Innovating in ever-faster world

The pace of change is quickening as successive technological breakthroughs accelerate innovation, writes Charles Orton-Jones

When will robots overtake humans as the most intelligent life forms on Earth? Futurist Ray Kurzweil reckons the moment will arrive in 2045. That’s closer to today than when Bruce Springsteen recorded Born to Run. Kurzweil sees a world where machines take control of their own development, and Homo sapiens merge with silicon and metal in what really will be a cyber-age.

The details of this new world are sketchy, but the timeline is posited with a spooky level of confidence. When another futurist pooled a range of forecasts in his profession at the Singularity Summit last year, the median estimate for the dawn of the post-human era was 2040. Stay off the fried food and you should live long enough to see it.

The really fascinating part is the reasoning behind these forecasts. Futurists point to the Law of Accelerating Returns. Each breakthrough helps foster further breakthroughs. The time between each eureka moment decreases as the speed of innovation accelerates. Plot technological progress on a chart and you have a line shooting for the stars rather than a straight line. Improvements get faster and faster and faster.

Take computer chips. The founder of chip-maker Intel, Gordon Moore, forecast in 1965 that the transistor-density of computer chips would double every two years. The law has held true –which is astounding. When something keeps doubling, the impact of the last iteration is as great as all the previous improvements put together. This is why computers have gone from the size of warehouses to wafer-thin silicon so cheap you’ll find them in musical Christmas cards.

Set big hairy audacious goals… then invite a range of cross-functional free-thinkers to join you in thinking the impossible

Exponential improvement can be found in every field of technology, from the cost of digital storage, the cost of sequencing a human chromosome, sending a megabyte of data wirelessly or the growth of data produced by humans. Improvement is accelerating.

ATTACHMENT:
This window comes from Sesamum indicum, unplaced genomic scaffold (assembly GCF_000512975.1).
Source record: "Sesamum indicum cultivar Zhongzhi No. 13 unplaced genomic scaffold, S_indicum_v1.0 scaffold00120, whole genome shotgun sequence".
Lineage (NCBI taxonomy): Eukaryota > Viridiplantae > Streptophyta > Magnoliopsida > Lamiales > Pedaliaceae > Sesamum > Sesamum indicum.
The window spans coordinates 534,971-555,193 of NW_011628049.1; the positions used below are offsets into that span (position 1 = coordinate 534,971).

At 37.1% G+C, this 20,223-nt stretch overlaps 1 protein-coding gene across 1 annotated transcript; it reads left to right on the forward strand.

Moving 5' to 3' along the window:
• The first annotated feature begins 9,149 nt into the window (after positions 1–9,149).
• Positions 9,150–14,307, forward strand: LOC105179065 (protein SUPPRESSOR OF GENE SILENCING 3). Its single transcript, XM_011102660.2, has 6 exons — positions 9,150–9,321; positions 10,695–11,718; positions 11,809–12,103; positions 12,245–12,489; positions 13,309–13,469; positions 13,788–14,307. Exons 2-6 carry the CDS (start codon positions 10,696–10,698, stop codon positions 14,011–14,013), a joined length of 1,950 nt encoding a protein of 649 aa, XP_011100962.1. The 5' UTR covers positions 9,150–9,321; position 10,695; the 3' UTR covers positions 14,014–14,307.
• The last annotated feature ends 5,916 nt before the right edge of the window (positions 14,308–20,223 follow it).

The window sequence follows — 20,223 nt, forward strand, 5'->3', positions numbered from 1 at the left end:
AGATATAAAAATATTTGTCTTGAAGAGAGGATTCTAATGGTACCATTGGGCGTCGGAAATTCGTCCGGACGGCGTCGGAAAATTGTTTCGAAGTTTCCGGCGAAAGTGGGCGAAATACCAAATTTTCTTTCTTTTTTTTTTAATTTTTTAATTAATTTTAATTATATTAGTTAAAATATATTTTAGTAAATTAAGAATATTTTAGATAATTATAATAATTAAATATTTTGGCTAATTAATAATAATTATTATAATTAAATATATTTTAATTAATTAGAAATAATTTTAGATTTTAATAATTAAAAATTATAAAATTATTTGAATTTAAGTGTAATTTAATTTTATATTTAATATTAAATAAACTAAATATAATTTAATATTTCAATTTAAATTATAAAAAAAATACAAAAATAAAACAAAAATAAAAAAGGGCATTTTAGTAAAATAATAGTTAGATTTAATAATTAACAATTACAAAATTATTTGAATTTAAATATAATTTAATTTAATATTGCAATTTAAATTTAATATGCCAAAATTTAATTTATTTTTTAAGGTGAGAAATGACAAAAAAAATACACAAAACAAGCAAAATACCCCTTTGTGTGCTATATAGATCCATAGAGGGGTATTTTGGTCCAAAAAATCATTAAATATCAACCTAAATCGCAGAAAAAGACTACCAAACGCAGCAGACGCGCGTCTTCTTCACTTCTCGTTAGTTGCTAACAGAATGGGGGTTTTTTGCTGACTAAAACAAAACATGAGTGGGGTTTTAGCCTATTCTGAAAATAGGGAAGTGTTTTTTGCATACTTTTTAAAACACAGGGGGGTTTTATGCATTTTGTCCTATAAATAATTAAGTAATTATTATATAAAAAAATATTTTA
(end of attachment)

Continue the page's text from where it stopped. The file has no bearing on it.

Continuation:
So what does this mean for you? The obvious answer is that you need to be surfing this wave of improvement. You need to be innovating and harnessing the innovation of others.

Perhaps more interesting is how you innovate. Will Chadwick, vice president of Tata Interactive Systems, advises: “Set big hairy audacious goals for a period of at least three years hence, visualised by a graph showing a steeply increasing curve, that cannot be achieved by ‘business as usual’. Then selectively invite a range of cross-functional free-thinkers to join you in thinking the impossible.”

Education giant Pearson has launched Pearson Catalyst, an incubator for the most ambitious start-ups in education. Pearson knows that education is on the brink of a technological revolution and knows that it needs to be in touch with the most creative minds in the industry. The scheme will provide mentoring and advice for ten lucky start-ups. More than 200 firms have applied – evidence of just how fertile this niche is set to be.

A universally applauded innovation technique is to gather ideas from as wide a range of parties as possible. The world’s largest carpet-tile maker, Interface, has a strong system in place to ensure this. “The only way to achieve genuine, long-term innovation is to listen to people and their opinions, no matter who they are,” says Interface’s chief innovations officer Nigel Stansfield. “We use a ‘crowd sourcing’ platform to do this called the Innovation Farm. This is an online forum that allows people to put forward suggestions or ideas which the entire global company can share and comment on.

“This collaborative approach, which we call ‘co-innovation’, enables everyone to innovate together across regions and business functions, allowing the best ideas to rise to the top naturally.” The result has a been a long list of industry firsts, such as switching from nylon to eco-friendly castor-plant oil and recycling discarded fishing nets in the Philippines into carpet tiles.

Accumulation of little improvements or the “aggregation of marginal gains” turned the British Olympic cycling team into serial gold-medal winners and will work in your firm too. The London Air Ambulance Service worked with mobile network EE to replace printed call-out sheets with iPads. A tiny switch, but one which shaves minutes off response times and allows liaison with on-the-ground medical staff.

And the don’ts? Brian Millar, head of strategy at Sense Worldwide, points to focus groups as the villains of innovation. “Focus groups are an idea-killing machine. They’re as useful as throwing somebody in a river to see if they’re a witch,” he says.

“Aeron chairs, Red Bull, PCs and Pop Tarts all died in research. The only way to test a product is to launch it. Launch prototype versions in test markets. Recruit groups of creative, design-literate customers who’ll bring you feedback. And if they don’t like it, don’t kill the idea straight away. Do what they do in Silicon Valley – ask if the technology can be repurposed and pivoted.”

Above all, never stop trying to innovate. The race for technological supremacy is getting faster all the time. Only those who set out to win stand any chance at all of surviving.